In the areas with excessive grazing, we reduce agricultural activities and develop animal husbandry and dairy plants. In some delta areas, we carry out trade with Asian areas and areas west of Israel.
The government also offers desert residents some incentives to control sandification in the places where they live and improve their living environment. Detailed practices include constructing pipes, planting grass and building high-tech greenhouses in the desert, as well as developing ecological tourism, desert tourism and protecting biological diversity. Some present vegetation is protected to balance the ecology and change the desert into non-desert dry areas, and efforts are also made to minimize effects of the process on the climate.
As for sandification control, Israel has two aspects of experience to share. First, we arouse the enthusiasm in residents by offering them awards, insurance, infrastructures and education. Most desert residents are farmers and herders, who are poorly educated and need training. Second, the government provides funds to some research institutes for them to develop high-end technologies and services.
Professor Shi Peijun: Vice President of Beijing Normal University: Protect ecology on a large scale and carry out production on a small scale
Sandification is a global issue. Sandification control shall be based on the principles including ecological construction, water balance, landscape protection and putting protection before control.
Sand can be fixed either mechanically or chemically. The purpose of controlling sand is to ensure the sustainability of sandified areas. First, industries shall be developed in an ecological manner, and ecological construction shall be industrialized. Next, production shall be combined with ecological construction, with the focus on preventing the expansion of desertified areas. The law of nature shall be respected, and the contents of industrial development shall be highlighted.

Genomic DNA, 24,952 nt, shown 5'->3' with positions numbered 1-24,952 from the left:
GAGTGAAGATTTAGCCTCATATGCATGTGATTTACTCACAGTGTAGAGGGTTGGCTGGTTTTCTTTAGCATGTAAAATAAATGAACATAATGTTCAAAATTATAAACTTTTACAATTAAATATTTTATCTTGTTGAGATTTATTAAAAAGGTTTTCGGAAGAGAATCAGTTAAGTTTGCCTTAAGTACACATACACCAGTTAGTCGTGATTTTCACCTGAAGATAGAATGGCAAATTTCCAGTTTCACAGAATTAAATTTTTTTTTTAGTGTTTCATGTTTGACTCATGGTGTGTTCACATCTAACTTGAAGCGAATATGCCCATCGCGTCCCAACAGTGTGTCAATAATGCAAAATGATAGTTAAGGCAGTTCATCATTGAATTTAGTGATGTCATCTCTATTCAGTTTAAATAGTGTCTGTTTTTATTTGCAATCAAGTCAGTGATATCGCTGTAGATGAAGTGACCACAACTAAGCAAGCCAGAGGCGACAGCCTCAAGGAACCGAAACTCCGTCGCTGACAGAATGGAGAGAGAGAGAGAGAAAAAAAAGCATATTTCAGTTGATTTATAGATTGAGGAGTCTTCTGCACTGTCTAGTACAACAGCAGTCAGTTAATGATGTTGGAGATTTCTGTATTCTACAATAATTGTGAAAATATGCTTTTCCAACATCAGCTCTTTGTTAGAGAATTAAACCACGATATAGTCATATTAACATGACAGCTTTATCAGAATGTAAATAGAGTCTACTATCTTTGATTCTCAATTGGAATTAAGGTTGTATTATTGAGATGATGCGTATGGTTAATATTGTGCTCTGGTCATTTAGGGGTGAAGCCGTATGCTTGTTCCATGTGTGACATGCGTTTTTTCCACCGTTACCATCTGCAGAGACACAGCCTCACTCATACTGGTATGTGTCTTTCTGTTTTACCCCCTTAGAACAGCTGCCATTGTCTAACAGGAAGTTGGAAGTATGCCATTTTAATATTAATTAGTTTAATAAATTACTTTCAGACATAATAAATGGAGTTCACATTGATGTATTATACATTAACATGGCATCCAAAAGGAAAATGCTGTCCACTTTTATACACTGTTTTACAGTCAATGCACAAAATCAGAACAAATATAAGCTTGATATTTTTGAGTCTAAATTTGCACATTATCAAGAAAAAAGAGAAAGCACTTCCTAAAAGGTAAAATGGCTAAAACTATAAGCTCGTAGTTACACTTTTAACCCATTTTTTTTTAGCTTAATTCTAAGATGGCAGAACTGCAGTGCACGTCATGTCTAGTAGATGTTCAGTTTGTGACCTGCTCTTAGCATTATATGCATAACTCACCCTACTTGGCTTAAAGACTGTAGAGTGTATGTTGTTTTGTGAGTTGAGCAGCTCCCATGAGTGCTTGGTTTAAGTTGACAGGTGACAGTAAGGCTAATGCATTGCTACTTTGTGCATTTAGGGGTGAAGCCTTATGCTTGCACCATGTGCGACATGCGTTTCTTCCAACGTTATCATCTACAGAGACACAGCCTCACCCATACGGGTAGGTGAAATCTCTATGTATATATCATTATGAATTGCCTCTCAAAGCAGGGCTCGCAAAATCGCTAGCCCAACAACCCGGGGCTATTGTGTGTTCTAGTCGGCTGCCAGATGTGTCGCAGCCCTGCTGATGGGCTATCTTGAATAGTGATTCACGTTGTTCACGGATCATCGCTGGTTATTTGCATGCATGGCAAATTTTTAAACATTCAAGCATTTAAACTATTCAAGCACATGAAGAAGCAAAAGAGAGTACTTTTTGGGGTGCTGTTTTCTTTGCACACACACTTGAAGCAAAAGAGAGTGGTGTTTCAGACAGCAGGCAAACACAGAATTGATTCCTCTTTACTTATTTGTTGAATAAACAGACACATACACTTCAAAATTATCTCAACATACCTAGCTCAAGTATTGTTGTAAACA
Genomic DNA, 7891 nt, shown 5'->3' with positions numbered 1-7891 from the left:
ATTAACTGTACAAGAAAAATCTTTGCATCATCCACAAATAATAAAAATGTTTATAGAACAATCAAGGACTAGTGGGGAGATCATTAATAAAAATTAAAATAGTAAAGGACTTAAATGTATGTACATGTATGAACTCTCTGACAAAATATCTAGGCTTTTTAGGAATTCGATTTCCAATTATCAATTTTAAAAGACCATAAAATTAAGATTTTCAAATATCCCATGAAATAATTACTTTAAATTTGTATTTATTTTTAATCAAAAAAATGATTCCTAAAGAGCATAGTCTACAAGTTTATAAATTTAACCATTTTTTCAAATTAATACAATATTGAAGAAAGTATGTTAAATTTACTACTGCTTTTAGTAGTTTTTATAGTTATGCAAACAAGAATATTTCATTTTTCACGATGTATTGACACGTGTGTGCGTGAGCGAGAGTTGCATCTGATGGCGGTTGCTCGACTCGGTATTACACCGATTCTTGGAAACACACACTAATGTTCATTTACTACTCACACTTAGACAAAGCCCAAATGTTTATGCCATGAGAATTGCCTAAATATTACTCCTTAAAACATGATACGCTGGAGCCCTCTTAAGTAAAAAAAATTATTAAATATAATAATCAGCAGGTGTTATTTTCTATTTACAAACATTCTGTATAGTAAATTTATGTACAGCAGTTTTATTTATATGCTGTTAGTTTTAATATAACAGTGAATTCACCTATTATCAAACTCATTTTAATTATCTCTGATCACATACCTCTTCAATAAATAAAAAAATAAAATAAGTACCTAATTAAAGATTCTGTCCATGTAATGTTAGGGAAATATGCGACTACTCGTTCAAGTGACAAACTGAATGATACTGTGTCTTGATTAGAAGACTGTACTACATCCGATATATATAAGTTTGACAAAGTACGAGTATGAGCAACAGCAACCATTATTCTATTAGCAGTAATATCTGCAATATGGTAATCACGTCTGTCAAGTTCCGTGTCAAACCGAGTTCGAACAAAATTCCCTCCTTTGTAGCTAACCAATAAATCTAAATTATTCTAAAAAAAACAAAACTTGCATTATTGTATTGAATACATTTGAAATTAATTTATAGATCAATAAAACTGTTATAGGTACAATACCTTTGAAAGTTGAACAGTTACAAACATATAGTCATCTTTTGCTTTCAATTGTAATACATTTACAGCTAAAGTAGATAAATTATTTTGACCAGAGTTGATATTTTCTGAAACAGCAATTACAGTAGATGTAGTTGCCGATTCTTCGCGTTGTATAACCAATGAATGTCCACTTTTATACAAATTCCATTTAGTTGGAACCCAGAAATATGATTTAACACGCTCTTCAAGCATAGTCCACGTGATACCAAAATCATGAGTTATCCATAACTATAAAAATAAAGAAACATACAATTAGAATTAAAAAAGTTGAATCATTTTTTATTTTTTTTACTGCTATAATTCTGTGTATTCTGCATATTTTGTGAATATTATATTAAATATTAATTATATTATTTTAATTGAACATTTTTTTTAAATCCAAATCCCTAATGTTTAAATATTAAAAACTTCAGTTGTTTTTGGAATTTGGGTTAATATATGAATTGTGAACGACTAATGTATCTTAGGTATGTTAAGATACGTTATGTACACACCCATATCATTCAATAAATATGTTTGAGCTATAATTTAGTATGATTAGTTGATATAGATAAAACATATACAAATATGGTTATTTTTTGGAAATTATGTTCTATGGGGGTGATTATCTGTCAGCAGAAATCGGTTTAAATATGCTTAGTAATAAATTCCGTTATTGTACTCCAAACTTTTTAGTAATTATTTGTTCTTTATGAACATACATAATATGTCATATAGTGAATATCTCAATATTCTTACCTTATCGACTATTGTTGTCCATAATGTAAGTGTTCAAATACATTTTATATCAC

Efforts shall be made to increase farmers’ income by harmonizing ecological restoration with industrialization, and to make farmers shoulder corresponding ecological responsibilities during the money-making process. Hence, industrial substitution and restructuring is a must for ecological construction and industrialization.
In such areas, the efficient use of water resources is the key. Some places even see water more expensive than oil. Through industrial substitution and restructuring, new industrial belts are likely to appear in the western areas, and the sandified areas are most promising. In the eastern areas, ecological safety can be balanced with operational benefits, but the use of land must follow the principle of ecological protection. In such areas, ecology shall be protected on a large scale and protection shall be carried out on a smaller scale, which is a major strategic transformation in the mode of production.